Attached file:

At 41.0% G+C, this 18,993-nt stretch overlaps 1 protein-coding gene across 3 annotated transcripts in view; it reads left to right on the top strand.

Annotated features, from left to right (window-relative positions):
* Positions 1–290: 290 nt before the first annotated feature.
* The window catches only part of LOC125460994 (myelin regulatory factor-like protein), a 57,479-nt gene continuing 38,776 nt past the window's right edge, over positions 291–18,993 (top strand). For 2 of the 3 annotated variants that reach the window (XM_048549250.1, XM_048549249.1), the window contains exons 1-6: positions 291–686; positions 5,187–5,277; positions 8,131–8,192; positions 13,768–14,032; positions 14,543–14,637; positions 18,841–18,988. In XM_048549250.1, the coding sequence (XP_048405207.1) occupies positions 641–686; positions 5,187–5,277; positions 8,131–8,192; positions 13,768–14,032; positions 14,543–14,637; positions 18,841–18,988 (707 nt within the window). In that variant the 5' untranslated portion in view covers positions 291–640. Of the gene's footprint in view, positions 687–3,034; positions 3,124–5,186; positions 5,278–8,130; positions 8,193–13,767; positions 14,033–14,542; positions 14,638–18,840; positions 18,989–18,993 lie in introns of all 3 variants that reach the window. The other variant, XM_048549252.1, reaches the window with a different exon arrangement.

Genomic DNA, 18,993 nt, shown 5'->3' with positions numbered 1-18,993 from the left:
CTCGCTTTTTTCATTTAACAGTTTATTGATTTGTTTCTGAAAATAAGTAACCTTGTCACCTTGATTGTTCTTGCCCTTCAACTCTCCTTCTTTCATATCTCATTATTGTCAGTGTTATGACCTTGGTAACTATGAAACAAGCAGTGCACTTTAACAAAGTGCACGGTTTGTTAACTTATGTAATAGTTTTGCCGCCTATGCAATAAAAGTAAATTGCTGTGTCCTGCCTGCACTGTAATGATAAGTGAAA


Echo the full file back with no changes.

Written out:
At 41.0% G+C, this 18,993-nt stretch overlaps 1 protein-coding gene across 3 annotated transcripts in view; it reads left to right on the top strand.

Annotated features, from left to right (window-relative positions):
* Positions 1–290: 290 nt before the first annotated feature.
* The window catches only part of LOC125460994 (myelin regulatory factor-like protein), a 57,479-nt gene continuing 38,776 nt past the window's right edge, over positions 291–18,993 (top strand). For 2 of the 3 annotated variants that reach the window (XM_048549250.1, XM_048549249.1), the window contains exons 1-6: positions 291–686; positions 5,187–5,277; positions 8,131–8,192; positions 13,768–14,032; positions 14,543–14,637; positions 18,841–18,988. In XM_048549250.1, the coding sequence (XP_048405207.1) occupies positions 641–686; positions 5,187–5,277; positions 8,131–8,192; positions 13,768–14,032; positions 14,543–14,637; positions 18,841–18,988 (707 nt within the window). In that variant the 5' untranslated portion in view covers positions 291–640. Of the gene's footprint in view, positions 687–3,034; positions 3,124–5,186; positions 5,278–8,130; positions 8,193–13,767; positions 14,033–14,542; positions 14,638–18,840; positions 18,989–18,993 lie in introns of all 3 variants that reach the window. The other variant, XM_048549252.1, reaches the window with a different exon arrangement.

Genomic DNA, 18,993 nt, shown 5'->3' with positions numbered 1-18,993 from the left:
CTCGCTTTTTTCATTTAACAGTTTATTGATTTGTTTCTGAAAATAAGTAACCTTGTCACCTTGATTGTTCTTGCCCTTCAACTCTCCTTCTTTCATATCTCATTATTGTCAGTGTTATGACCTTGGTAACTATGAAACAAGCAGTGCACTTTAACAAAGTGCACGGTTTGTTAACTTATGTAATAGTTTTGCCGCCTATGCAATAAAAGTAAATTGCTGTGTCCTGCCTGCACTGTAATGATAAGTGAAA